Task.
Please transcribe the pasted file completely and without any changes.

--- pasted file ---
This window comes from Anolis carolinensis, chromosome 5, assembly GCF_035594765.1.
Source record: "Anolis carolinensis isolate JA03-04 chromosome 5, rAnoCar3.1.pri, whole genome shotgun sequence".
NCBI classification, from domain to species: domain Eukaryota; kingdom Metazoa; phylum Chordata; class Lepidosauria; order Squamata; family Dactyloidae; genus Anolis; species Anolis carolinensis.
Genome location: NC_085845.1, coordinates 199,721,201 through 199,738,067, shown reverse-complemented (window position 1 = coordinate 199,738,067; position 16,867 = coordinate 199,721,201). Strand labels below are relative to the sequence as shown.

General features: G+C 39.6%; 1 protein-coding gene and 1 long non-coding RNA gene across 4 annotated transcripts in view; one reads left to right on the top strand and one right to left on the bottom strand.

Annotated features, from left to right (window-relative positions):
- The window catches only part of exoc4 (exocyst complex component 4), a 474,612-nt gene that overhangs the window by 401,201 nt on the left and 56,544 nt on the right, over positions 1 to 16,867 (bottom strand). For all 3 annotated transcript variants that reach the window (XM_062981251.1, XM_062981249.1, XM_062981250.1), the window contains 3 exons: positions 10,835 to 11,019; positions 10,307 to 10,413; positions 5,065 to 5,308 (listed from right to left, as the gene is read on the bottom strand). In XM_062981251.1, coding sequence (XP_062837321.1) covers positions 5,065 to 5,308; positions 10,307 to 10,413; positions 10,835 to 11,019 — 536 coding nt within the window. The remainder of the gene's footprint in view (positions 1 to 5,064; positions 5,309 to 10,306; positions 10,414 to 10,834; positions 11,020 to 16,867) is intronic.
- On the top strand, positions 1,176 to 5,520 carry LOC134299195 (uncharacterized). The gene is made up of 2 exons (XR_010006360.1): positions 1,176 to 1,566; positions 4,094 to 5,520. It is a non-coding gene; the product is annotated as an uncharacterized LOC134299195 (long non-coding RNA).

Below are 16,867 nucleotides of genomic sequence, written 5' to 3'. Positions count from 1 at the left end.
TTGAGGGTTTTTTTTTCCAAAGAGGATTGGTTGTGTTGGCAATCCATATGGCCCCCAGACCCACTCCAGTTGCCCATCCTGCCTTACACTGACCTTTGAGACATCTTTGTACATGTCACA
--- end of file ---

This window comes from Anolis carolinensis, chromosome 5, assembly GCF_035594765.1.
Source record: "Anolis carolinensis isolate JA03-04 chromosome 5, rAnoCar3.1.pri, whole genome shotgun sequence".
NCBI classification, from domain to species: domain Eukaryota; kingdom Metazoa; phylum Chordata; class Lepidosauria; order Squamata; family Dactyloidae; genus Anolis; species Anolis carolinensis.
Genome location: NC_085845.1, coordinates 199,721,201 through 199,738,067, shown reverse-complemented (window position 1 = coordinate 199,738,067; position 16,867 = coordinate 199,721,201). Strand labels below are relative to the sequence as shown.

General features: G+C 39.6%; 1 protein-coding gene and 1 long non-coding RNA gene across 4 annotated transcripts in view; one reads left to right on the top strand and one right to left on the bottom strand.

Annotated features, from left to right (window-relative positions):
- The window catches only part of exoc4 (exocyst complex component 4), a 474,612-nt gene that overhangs the window by 401,201 nt on the left and 56,544 nt on the right, over positions 1 to 16,867 (bottom strand). For all 3 annotated transcript variants that reach the window (XM_062981251.1, XM_062981249.1, XM_062981250.1), the window contains 3 exons: positions 10,835 to 11,019; positions 10,307 to 10,413; positions 5,065 to 5,308 (listed from right to left, as the gene is read on the bottom strand). In XM_062981251.1, coding sequence (XP_062837321.1) covers positions 5,065 to 5,308; positions 10,307 to 10,413; positions 10,835 to 11,019 — 536 coding nt within the window. The remainder of the gene's footprint in view (positions 1 to 5,064; positions 5,309 to 10,306; positions 10,414 to 10,834; positions 11,020 to 16,867) is intronic.
- On the top strand, positions 1,176 to 5,520 carry LOC134299195 (uncharacterized). The gene is made up of 2 exons (XR_010006360.1): positions 1,176 to 1,566; positions 4,094 to 5,520. It is a non-coding gene; the product is annotated as an uncharacterized LOC134299195 (long non-coding RNA).

Below are 16,867 nucleotides of genomic sequence, written 5' to 3'. Positions count from 1 at the left end.
TTGAGGGTTTTTTTTTCCAAAGAGGATTGGTTGTGTTGGCAATCCATATGGCCCCCAGACCCACTCCAGTTGCCCATCCTGCCTTACACTGACCTTTGAGACATCTTTGTACATGTCACA